Student Writing Program

To encourage, recognize, and reward good writing – we’ve been doing it for 100 years! – the Charlotte Writers Club sponsors a variety of programs for specifically for students: virtual office hours during the school year, an annual Ask an Author event, student-oriented workshops, and a writing contest.  


Services in the Charlotte Writers Club’s (CWC) Student Writing Program are open to all students in the Charlotte Metro area (public, private, homeschooled, etc.). 


All components included in our Student Writing Program are FREE to local students. The Program is part of our mission to support local writers of all ages and genres, and promote their development through education, recognition, and community.


If you have any questions, please contact our Student Coordinator:

Monthly Virtual Office Hours

Office hours are held twice a month during the school year and take place virtually (via Zoom) to accommodate as many students as possible. Office hours allow students to engage with CWC members and other authors willing to assist with writing projects (school papers, fiction, non-fiction, poetry—really anything!). Students can share their work, discuss the craft of writing and its challenges, whatever proves beneficial.


Two CWC volunteers are available during each office hour session. We are working on scheduling, so please check back or send an email if you have questions.

Writing Series

Ask an Author

Ask an Author takes place each October. Published authors will discuss the craft of writing, the business of writing, the artistic process, inspiration, generating ideas, and even the dreaded writer’s block (yes, it happens to everyone!). It’s an opportunity for young writers to engage informally with authors and ask questions.



Each February, CWC offers creative writing workshops—always free and always virtual (via Zoom) for convenience. Registration (this is the only school-ishly formal part) begins in mid-January. We will hold two workshops, one for grades 5-8, another for grades 9-12. Seats are limited so register early!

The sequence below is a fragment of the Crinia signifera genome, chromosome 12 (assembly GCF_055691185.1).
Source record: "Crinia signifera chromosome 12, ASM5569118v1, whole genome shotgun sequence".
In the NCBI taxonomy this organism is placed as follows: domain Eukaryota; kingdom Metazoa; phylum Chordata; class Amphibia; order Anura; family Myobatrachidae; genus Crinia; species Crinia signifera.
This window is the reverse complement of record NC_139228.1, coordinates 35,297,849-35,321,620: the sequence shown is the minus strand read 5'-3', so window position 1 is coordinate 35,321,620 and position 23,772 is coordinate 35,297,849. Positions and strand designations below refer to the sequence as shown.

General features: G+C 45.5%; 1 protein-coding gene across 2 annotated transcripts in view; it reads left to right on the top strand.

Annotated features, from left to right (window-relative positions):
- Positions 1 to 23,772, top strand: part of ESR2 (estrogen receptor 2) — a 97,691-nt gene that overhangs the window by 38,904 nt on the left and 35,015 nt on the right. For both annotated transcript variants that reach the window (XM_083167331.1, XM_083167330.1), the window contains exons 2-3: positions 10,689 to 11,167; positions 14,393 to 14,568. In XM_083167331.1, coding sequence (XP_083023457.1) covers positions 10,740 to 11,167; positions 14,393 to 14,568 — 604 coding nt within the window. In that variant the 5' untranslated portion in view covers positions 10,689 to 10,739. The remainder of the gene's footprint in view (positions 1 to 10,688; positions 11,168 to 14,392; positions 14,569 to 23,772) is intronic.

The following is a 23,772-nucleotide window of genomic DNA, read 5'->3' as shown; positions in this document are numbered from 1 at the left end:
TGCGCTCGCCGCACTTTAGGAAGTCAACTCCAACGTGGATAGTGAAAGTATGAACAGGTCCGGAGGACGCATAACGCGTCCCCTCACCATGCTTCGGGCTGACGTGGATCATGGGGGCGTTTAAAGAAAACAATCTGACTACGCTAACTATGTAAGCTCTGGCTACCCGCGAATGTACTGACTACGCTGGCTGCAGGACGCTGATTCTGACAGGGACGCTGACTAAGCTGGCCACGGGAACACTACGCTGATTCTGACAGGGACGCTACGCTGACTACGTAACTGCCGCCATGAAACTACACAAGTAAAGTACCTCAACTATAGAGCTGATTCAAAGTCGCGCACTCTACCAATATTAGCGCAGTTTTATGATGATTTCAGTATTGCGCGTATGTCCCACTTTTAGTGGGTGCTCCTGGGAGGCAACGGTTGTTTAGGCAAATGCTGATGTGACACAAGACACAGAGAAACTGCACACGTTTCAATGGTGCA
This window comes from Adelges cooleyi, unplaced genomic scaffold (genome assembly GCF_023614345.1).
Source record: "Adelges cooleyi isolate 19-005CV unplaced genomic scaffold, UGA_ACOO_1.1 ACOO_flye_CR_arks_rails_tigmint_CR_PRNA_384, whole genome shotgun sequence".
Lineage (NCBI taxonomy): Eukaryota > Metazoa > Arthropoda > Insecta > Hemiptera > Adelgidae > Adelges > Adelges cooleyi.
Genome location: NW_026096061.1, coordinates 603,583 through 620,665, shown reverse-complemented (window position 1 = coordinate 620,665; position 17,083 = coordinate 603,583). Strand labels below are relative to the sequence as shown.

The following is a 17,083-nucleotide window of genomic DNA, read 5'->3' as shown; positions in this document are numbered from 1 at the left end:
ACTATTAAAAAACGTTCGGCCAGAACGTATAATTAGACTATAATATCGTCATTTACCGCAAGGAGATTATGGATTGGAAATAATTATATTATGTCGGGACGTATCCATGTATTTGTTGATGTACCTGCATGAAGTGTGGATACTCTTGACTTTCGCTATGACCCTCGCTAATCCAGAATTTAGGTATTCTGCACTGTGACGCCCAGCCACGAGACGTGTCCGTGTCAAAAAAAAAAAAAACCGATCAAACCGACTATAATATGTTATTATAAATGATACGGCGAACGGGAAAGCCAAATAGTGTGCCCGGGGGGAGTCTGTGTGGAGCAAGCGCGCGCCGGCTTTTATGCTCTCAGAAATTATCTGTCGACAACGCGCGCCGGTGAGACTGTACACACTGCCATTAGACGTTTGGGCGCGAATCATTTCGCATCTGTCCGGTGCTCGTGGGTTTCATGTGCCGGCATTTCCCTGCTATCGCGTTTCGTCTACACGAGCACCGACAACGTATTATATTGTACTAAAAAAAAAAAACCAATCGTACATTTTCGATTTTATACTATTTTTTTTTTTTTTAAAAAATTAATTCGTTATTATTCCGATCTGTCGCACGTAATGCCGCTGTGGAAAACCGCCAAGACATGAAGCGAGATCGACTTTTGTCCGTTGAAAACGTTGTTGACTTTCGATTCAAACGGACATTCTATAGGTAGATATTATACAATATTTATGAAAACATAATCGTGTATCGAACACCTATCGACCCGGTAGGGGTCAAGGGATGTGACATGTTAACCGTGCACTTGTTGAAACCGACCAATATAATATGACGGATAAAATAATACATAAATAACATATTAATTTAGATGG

Our student workshops are a time to have fun with your creativity. Best part! There is absolutely NO homework!


Possible workshop themes may include:

Creating Your Story (any genre)

  • I have an idea. But where do I begin, how do I begin?
  • I’m stuck, how do I move forward?
  • How do I use the “trickle-down effect”
  • Writing down ideas (so they are not forgotten)
  • Envisioning the idea in your mind
  • Writing what you see in your mind’s eye; continuing to write until you don’t see anything else in your mind’s eye
  • How to “read” what you have written
  • Expounding on what you’ve written and expanding your ideas.


Building a Better “Writing” Mouse Trap: The idea is to use a book character, setting, or problem and recreate it making it a better or different version. This would give students a jumpstart about writing using something they are familiar with already.

Creative Writing Contest

Submissions to our student writing contests begin at the conclusion of the creative writing workshops and remain open for 60 days. There are two categories: grades 5-8 and 9-12.


There is no entry fee for the student writing contest.

The writing category for the student contests is short fiction from 500 to 1,000 words.


There are two divisions, one for students in grades 5 through 8, a second for students in grades 9 through 12.


Creative Writing Contests for Students

A. For students in grades 5 through 8   

B. For students in grades 9 through 12

  • Opens: February 16, 2023
  • Closes: April 19, 2023
  • Winners Announced: May 16, 2023
  • A poem, memoir, personal essay, or short story up to 1000 words.


Please read the Contest Rules and Submission Guidelines before entering.


Good luck to everyone! We are excited about the possibilities and looking forward to reading your entries!

5th Grade – 8th Grade Division 


9th Grade – 12th Grade Division



When Joyce Moyer Hostetter was in seventh grade, a teacher noticed her flair for words and predicted she’d become a writer. Later Joyce attended Lenoir Rhyne University where she earned her degree in Early Childhood Education. Since then, she’s established a thriving pre-school program, taught Exceptional Children in public schools, and worked in a camp for inner city youth.

But eventually the urge to write was irresistible.

She now writes historical fiction for middle graders. Joyce’s award winning novel, BLUE retells the story of North Carolina’s 1944 polio epidemic. The sequel, COMFORT explores the after-effects of polio and war. AIM, a prequel to Blue and Comfort is the story of a teen figuring out life in the wake of his father’s death. DRIVE is the story of twin sisters exploring separate identities in the midst of fierce personal competition. EQUAL, a civil rights story, was published in May of 2021.


HEALING WATER is the story of a 13 year-old boy banished to
Hawaii’s leprosy settlement in 1869.


Classrooms across North Carolina use her books and Joyce visits schools to talk about writing, researching, and getting published. Joyce and her husband, Chuck, live near Hickory, NC where they enjoy their adult children and lots of grandchildren. When she’s not writing or speaking, she is often researching. She loves anything that has a history including furniture, clothes, and books.


Visit Joyce on the web at

Student Writing Contest Judge: Joyce Moyer Hostetter